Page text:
Education

Collegiate Gymnastics Provides a Platform for Social Expression.

Chae CampbellIn a dynamic floor routine during the most recent collegiate gymnastics season, University of Minnesota sophomore Mya Hooten included a piece of choreography between tumbling passes — she pounded her chest and gave a Black Power salute. In a fun, flirty and original routine, she delivered a message about social justice, racial justice, and Black women empowerment.

Collegiate gymnastics has exploded in popularity in recent years as young women of color lead in routines that generate praise and inspire conversations.

“Every single individual and all-around champion at NCAAs this year was a woman of color,” says Umme Salim-Beasley, head gymnastics coach at Rutgers University.

Momentum

Salim-Beasley says when she got involved in gymnastics in the 1980s, there were only a few Black gymnasts. She didn’t see diversity in elite gymnastics nor in college gymnastics.

“Those little girls watching gymnastics on television were not recognizing that it was a sport for them,” says Salim-Beasley. Olympians Dominique Dawes, Betty Okino, Gabby Douglas, and Simone Biles helped build momentum to increase representation in the sport. “There has been much more of an explosion of Black girls going into gymnastics because their parents are seeing that it is a welcoming sport,” she says.

Salim-Beasley says younger girls are seeing the fun of the sport when they watch collegiate gymnastics. As they progress, these girls may realize elite gymnastics is not the track for them, but collegiate gymnastics may be a great fit.

“There is a lot more access to seeing gymnastics,” says Salim-Beasley.

Collegiate gymnastics has multiple meets each season airing on various platforms, from ESPNU to conference television networks to online streaming. But most people watch elite gymnastics every four years during the Olympics, according to Wendy Hilliard, the first African American rhythmic gymnast to represent the U.S. at the Olympic Games.

“You get a chance to follow people for a season,” says Hilliard, founder of the Wendy Hilliard Gymnastics Foundation, which provides low-cost or free gymnastics instruction to girls and boys from underserved communities.

Chae Campbell, a sophomore at UCLA, says she had been training on an elite Olympic track, but an injury put an end to that quest. She turned her attention toward collegiate gymnastics and focused on UCLA in her mid-teens.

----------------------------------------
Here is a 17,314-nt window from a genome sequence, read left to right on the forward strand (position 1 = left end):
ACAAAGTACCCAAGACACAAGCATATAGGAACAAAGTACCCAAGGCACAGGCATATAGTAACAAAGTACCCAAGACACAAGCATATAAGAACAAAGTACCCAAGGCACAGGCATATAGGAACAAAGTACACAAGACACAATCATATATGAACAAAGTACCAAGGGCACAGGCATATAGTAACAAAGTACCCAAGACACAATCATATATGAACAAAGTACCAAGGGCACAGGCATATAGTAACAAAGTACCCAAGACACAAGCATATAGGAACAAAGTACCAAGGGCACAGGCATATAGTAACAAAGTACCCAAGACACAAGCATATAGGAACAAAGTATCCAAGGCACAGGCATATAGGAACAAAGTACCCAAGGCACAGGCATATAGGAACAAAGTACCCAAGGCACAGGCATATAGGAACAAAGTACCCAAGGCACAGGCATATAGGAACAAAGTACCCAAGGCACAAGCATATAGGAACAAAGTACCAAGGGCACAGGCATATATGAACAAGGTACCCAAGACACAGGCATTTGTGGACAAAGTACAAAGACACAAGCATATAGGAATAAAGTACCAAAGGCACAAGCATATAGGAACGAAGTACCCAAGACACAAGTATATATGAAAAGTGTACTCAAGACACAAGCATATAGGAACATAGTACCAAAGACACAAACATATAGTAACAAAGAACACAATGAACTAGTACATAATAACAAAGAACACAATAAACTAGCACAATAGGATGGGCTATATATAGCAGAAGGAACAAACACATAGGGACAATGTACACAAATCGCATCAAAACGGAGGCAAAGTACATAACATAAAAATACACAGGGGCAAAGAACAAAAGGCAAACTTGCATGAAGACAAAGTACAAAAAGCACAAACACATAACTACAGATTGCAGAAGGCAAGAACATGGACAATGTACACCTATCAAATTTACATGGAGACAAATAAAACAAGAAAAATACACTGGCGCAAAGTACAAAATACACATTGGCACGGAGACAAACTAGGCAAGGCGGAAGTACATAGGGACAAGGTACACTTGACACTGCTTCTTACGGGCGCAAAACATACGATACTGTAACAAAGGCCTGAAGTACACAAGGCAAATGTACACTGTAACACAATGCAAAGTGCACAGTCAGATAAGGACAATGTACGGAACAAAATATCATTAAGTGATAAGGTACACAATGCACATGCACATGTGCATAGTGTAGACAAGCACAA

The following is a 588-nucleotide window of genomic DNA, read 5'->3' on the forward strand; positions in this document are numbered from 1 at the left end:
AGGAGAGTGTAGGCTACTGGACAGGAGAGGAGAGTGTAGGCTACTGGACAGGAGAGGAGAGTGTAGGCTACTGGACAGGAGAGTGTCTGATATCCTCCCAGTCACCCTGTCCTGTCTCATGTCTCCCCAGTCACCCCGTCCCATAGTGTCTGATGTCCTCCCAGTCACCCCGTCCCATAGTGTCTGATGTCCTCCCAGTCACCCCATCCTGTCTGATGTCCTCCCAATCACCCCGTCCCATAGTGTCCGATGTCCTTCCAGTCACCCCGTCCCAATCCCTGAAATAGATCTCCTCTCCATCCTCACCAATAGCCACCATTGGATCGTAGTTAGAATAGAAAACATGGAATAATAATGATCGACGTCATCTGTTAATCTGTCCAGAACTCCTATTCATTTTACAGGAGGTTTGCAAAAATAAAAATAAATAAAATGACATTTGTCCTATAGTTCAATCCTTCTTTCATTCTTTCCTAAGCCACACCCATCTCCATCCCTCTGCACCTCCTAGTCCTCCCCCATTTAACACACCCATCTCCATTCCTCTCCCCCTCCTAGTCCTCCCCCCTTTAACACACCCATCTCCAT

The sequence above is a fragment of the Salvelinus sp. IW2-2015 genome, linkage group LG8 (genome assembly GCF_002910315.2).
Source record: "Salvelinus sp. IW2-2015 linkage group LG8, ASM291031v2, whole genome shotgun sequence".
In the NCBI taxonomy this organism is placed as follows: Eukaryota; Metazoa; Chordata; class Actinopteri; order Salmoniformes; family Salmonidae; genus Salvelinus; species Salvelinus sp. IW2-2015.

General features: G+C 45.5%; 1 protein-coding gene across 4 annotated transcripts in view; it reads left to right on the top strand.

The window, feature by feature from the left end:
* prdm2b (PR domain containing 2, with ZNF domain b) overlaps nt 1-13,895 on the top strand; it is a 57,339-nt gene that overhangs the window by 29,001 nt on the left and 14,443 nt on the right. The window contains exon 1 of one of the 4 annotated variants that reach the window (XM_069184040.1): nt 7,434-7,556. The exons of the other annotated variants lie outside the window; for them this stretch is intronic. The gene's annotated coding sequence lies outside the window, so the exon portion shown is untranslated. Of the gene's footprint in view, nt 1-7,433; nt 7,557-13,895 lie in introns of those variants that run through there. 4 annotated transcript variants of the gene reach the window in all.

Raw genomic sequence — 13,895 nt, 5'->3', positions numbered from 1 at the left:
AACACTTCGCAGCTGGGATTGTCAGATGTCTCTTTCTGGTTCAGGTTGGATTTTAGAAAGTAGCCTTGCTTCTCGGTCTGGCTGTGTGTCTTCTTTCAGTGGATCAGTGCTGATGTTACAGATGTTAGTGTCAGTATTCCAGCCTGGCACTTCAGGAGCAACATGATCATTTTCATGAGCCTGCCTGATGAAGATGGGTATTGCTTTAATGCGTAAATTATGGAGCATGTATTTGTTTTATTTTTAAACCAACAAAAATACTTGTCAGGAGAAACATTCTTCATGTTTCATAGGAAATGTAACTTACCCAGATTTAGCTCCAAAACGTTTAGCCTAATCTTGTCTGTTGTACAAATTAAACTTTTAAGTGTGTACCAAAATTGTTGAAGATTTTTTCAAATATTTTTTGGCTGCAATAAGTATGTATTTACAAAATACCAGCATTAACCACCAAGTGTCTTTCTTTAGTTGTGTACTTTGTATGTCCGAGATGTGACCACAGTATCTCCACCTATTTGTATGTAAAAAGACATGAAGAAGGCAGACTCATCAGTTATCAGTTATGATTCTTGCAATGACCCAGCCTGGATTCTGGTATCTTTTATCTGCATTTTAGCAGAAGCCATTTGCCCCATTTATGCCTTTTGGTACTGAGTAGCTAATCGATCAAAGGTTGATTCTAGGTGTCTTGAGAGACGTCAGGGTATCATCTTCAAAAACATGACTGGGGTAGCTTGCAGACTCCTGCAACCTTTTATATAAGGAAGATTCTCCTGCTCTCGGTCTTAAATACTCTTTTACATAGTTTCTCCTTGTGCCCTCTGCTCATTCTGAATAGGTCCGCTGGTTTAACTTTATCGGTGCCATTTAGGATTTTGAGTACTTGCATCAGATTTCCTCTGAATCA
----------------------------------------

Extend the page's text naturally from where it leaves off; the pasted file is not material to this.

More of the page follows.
“Competing in college was one of my main goals,” Campbell says. “As I got older, I discovered what college had to offer. With UCLA there was something unique and different, and it wasn’t like any other college program. They had a star quality; they weren’t just doing the moves. Their showmanship and performance qualities were unique.”

The heart of the UCLA Bruins gymnastics program was developed by Valorie Kondos Field, the head coach from 1991 to 2019. She was named Pac-12 Gymnastics Coach of the Century. Kondos Field had been a professional ballet dancer. After retiring from dance, she attended UCLA and became an assistant coach and choreographer for the gymnastics team. She recruited Campbell prior to her retirement.

“She told me UCLA wants you to be an individual,” says Campbell. “I took that to heart.”

Originality

Viral videos have made a difference in the exposure of college gymnastics, says Hilliard. The biggest changemaker was Katelyn Ohashi, a graduate of UCLA. A few years ago, Hilliard and Ohashi were doing a gymnastics clinic together when Ohashi said she needed to choreograph another floor routine that would go viral.

“She was thinking in her head about her next routine, which blew up when she did Tina Turner,” says Hilliard. “She was choreographing her routine with this in mind. I have to give it to Val Kondos Field. She came from the world of dance and performing, so she understood performance gymnastics.”

Social media also has had a positive influence on the sport. Salim-Beasley says collegiate gymnasts are “monsters of social media.” They use Instagram and Tik Tok to show their personalities, which resonates with young gymnasts. There is considerable diversity on her Rutgers roster, and she garners interest from many young gymnasts of color who want to be Scarlet Knights.